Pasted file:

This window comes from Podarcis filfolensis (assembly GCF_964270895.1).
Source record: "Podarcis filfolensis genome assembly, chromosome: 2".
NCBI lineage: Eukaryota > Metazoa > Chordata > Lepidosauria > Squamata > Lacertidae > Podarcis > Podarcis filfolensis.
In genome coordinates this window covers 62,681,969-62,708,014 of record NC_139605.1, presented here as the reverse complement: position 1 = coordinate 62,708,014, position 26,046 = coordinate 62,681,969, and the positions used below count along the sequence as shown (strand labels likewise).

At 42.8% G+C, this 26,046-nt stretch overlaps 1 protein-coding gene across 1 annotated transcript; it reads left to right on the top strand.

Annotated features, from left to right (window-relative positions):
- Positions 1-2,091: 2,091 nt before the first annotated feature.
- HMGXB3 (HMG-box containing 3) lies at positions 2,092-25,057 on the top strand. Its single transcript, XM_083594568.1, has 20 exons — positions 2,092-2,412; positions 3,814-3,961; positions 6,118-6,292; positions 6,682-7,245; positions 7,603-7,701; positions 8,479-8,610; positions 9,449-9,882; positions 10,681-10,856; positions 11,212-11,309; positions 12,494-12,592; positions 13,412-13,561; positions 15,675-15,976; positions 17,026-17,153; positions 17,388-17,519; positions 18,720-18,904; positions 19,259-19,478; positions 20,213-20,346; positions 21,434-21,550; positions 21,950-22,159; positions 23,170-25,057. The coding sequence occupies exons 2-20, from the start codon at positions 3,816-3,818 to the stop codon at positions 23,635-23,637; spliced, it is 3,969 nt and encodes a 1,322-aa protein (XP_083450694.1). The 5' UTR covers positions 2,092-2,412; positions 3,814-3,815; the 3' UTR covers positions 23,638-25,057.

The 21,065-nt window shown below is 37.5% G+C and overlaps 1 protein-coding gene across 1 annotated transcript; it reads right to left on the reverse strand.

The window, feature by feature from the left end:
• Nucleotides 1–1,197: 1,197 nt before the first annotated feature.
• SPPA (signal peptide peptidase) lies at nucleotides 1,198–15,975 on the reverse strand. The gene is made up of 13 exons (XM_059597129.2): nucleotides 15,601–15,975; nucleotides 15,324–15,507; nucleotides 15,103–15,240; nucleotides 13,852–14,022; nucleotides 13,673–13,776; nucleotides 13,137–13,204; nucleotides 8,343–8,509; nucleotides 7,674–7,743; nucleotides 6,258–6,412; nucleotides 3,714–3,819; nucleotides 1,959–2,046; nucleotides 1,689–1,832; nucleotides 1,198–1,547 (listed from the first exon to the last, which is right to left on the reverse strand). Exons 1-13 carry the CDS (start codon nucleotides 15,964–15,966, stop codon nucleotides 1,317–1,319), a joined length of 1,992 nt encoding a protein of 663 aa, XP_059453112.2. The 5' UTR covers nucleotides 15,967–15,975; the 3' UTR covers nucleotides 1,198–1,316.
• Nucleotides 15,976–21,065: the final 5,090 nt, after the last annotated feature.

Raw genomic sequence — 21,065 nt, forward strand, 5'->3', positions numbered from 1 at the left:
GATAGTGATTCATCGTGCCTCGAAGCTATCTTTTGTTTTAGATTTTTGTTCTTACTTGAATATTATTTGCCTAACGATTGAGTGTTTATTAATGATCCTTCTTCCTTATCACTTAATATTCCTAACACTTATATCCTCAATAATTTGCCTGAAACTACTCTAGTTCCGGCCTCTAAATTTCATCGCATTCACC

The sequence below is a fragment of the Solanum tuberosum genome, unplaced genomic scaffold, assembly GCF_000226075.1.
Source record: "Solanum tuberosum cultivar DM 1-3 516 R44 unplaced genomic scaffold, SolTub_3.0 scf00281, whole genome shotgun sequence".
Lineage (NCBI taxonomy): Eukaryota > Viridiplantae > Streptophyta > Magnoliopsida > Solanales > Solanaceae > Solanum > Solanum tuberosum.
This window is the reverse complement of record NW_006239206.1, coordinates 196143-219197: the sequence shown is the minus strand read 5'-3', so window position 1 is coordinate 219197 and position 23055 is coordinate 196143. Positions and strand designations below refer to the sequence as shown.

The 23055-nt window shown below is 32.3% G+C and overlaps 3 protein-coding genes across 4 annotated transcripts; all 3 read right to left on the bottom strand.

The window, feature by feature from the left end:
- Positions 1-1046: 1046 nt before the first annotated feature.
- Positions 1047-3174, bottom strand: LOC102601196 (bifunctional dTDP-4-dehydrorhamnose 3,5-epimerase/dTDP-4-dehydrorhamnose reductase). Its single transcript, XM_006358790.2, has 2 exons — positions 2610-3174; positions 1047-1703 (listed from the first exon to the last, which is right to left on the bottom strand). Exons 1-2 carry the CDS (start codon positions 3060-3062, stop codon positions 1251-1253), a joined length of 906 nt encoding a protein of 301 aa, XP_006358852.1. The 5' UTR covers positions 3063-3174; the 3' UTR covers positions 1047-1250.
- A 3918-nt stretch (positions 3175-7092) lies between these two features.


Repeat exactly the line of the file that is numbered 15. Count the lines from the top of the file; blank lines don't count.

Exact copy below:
GATAGTGATTCATCGTGCCTCGAAGCTATCTTTTGTTTTAGATTTTTGTTCTTACTTGAATATTATTTGCCTAACGATTGAGTGTTTATTAATGATCCTTCTTCCTTATCACTTAATATTCCTAACACTTATATCCTCAATAATTTGCCTGAAACTACTCTAGTTCCGGCCTCTAAATTTCATCGCATTCACC